From Faisal Shehzad to Ajmal Kasab – Two ends of Pakistani jehadi spectrum

May 17, 2010

By Amir Mir

LAHORE: Having an elite class family background, an American college degree and a handsome white collar job, even a cursory glance at the profile of Faisal Shehzad, a naturalized American of the Pakistani origin, who has been accused by the FBI of planting a car bomb into New York’s busy Times Square on May 1, simply doesn’t make him someone desirous of bombing the big apple.

Faisal Shehzad’s privileged family background as an educated, upper class Pakistani, doesn’t go with the profiles of most Muslims who resort to terrorism after being indoctrinated. Having a father – Air Vice Marshall (retd) Baharul Haq – who had first served the Pakistan Air Force and then the Civil Aviation Authority, a brother – Amir Shehzad – who is well settled in Canada as a mechanical engineer, a paternal uncle – Major General (retd) Tajul Haq – who is a former Inspector General of the Frontier Corps (IGFC), a father-in-law – Iftikhar Mian – who runs a successful business in Karachi and a wife – Huma Faisal – who studied in the United States, has an accounting degree and is active on online social networking sites, Faisal simply doesn’t fit the conventional profile of a jehadi terrorist. His looks and persona, as reflected in his pictures being flashed by international media, is more of a fashion model than a motivated jehadi or a bomber.

Faisal Shehzad, 30, has spent much of the last decade in the United States. Even before that, he used to lead a comfortable life in Pakistan, being the son of a senior Air Force official who [while still in service] had served as the defence attache in Pakistan’s embassies in Saudi Arabia and Afghanistan, eventually rising in the ranks to become an Air Vice Marshal. Hardly two years before his retirement, Baharul Haq was among three senior most PAF officers who had been considered for the top slot of the Air Chief. However, he could not be promoted to full Air Marshal. While Faisal Shehzad completed his higher studies from the United States, Baharul Haq had been an exchange student of the British Royal Air Force College in Cranwell, UK from 1971-72. Being a Squadron Leader, he had served the Royal Air Force College as an instructor besides being an active member of RAF’s Aerobatic Team.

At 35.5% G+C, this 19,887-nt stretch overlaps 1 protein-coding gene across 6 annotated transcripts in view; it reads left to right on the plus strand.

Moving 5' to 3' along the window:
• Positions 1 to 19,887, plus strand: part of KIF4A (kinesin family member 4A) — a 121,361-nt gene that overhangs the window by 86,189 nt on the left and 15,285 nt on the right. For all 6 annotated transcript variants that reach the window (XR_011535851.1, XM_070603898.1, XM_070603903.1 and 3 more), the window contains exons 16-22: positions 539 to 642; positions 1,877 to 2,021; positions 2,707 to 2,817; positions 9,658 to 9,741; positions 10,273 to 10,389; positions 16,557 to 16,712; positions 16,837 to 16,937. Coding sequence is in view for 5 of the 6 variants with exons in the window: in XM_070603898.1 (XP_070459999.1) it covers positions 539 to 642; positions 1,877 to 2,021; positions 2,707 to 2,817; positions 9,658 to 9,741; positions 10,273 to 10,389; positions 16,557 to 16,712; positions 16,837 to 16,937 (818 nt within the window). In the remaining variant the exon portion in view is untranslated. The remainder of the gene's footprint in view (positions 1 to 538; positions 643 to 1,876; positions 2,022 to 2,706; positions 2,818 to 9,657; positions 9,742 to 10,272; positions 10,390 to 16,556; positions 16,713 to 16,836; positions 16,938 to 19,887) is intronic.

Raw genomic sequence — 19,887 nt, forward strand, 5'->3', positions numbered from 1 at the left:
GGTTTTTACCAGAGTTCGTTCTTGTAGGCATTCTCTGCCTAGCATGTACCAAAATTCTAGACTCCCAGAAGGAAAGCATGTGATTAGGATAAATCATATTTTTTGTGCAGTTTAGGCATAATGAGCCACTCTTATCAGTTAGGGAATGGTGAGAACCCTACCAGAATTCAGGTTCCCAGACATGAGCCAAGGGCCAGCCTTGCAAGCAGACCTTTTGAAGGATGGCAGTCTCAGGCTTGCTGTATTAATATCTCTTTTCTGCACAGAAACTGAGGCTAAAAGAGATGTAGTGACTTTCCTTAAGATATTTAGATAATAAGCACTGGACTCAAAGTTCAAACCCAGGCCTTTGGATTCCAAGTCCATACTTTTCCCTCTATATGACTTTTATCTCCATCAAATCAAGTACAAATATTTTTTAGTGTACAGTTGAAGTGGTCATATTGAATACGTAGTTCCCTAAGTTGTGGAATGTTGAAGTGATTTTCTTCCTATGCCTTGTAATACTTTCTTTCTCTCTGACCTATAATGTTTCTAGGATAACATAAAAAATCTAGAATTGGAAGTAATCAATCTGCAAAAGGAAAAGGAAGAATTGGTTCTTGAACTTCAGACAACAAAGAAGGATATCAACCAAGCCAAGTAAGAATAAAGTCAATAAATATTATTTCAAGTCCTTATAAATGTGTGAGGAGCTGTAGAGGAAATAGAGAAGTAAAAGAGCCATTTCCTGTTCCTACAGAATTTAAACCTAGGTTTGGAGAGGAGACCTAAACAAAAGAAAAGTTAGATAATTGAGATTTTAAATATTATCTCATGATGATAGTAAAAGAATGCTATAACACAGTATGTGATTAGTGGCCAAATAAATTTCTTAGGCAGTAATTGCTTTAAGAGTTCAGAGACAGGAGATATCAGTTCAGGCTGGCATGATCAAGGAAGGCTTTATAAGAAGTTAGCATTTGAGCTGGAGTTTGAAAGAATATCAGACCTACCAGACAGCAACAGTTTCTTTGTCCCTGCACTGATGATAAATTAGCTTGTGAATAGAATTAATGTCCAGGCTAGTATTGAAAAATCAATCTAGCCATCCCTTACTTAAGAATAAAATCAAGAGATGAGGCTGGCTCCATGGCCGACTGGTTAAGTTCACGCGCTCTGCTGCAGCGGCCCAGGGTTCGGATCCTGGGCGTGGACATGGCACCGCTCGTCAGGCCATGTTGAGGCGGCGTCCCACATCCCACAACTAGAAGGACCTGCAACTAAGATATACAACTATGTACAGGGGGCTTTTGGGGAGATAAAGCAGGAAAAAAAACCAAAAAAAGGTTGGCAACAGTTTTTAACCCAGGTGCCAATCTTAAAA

Baharul Haq’s elder son Faisal Shehzad was privately educated and went to university with other sons of the Pakistani elite in Peshawar. Faisal eventually traveled to the US on a student visa in 1988 and got a master’s degree from the University of Bridgeport in Connecticut, followed by a handsome job as a budget analyst at a reputed American business firm. His path to American citizenship was eased by his marriage to a US national of Pakistani origin, Huma Mian, who was well-educated, with a business degree from the University of Colorado at Boulder. On her profile on the social networking site Orkut, she has described herself as ‘not political’, and someone who can speak English, Pashto, Urdu and French. Interestingly, she listed her passions on the social networking as “fashion, shoes, bags, shopping and Faisal”. She has also posted a picture of Faisal Shehzad, smiling, with the caption, “what can I say, he is my everything”.

Till late 2008, Faisal’s was the classic American immigrant success story. But in the period that followed, he is believed to have discovered a violent version of Islam, despite the fact that it is a religion of peace. In his Peshawar home town, shocked residents remember Faisal Shehzad as a non-practicing liberal Muslim youth coming from a decent family with military background which had neither expressed hatred for the West nor shown sympathy with militant Islam or any extremist jehadi group. Faisal Shehzad has nothing in common with jehadis like Ajmal Kasab, the lone surviving Mumbai attacker, actually a poor and jobless Pakistani youth who was recruited by the Lashkar-e-Toiba to carry out the bloody 26/11 Mumbai assault which left 166 people dead in the Indian commercial capital. Already condemned to death by a Mumbai court, Ajmal Kasab comes from the seething, desperate poverty of southern Punjab, which has become a fertile ground for jehadi recruitment in recent years.